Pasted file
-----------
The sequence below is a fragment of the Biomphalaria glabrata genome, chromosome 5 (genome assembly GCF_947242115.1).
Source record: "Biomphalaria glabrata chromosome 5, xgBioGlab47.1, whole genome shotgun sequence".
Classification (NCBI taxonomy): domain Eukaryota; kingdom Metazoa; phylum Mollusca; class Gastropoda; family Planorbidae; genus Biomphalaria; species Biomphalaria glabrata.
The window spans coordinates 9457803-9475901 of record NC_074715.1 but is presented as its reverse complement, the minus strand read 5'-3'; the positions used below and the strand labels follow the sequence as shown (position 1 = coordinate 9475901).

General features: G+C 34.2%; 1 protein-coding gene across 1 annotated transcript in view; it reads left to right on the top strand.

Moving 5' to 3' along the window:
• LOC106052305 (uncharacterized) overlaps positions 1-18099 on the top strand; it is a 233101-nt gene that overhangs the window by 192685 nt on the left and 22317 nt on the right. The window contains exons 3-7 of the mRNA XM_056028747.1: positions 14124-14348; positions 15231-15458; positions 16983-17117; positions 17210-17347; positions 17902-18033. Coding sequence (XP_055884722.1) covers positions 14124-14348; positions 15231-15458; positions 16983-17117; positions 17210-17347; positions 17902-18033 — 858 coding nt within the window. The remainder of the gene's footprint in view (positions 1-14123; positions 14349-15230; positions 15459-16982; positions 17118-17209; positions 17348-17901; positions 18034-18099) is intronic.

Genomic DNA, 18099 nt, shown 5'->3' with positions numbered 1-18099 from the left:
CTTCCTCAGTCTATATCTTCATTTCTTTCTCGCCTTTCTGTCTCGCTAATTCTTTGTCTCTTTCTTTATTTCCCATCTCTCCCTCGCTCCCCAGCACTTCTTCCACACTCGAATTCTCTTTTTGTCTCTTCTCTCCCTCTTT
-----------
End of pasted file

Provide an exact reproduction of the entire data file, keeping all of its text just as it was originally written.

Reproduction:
The sequence below is a fragment of the Biomphalaria glabrata genome, chromosome 5 (genome assembly GCF_947242115.1).
Source record: "Biomphalaria glabrata chromosome 5, xgBioGlab47.1, whole genome shotgun sequence".
Classification (NCBI taxonomy): domain Eukaryota; kingdom Metazoa; phylum Mollusca; class Gastropoda; family Planorbidae; genus Biomphalaria; species Biomphalaria glabrata.
The window spans coordinates 9457803-9475901 of record NC_074715.1 but is presented as its reverse complement, the minus strand read 5'-3'; the positions used below and the strand labels follow the sequence as shown (position 1 = coordinate 9475901).

General features: G+C 34.2%; 1 protein-coding gene across 1 annotated transcript in view; it reads left to right on the top strand.

Moving 5' to 3' along the window:
• LOC106052305 (uncharacterized) overlaps positions 1-18099 on the top strand; it is a 233101-nt gene that overhangs the window by 192685 nt on the left and 22317 nt on the right. The window contains exons 3-7 of the mRNA XM_056028747.1: positions 14124-14348; positions 15231-15458; positions 16983-17117; positions 17210-17347; positions 17902-18033. Coding sequence (XP_055884722.1) covers positions 14124-14348; positions 15231-15458; positions 16983-17117; positions 17210-17347; positions 17902-18033 — 858 coding nt within the window. The remainder of the gene's footprint in view (positions 1-14123; positions 14349-15230; positions 15459-16982; positions 17118-17209; positions 17348-17901; positions 18034-18099) is intronic.

Genomic DNA, 18099 nt, shown 5'->3' with positions numbered 1-18099 from the left:
CTTCCTCAGTCTATATCTTCATTTCTTTCTCGCCTTTCTGTCTCGCTAATTCTTTGTCTCTTTCTTTATTTCCCATCTCTCCCTCGCTCCCCAGCACTTCTTCCACACTCGAATTCTCTTTTTGTCTCTTCTCTCCCTCTTT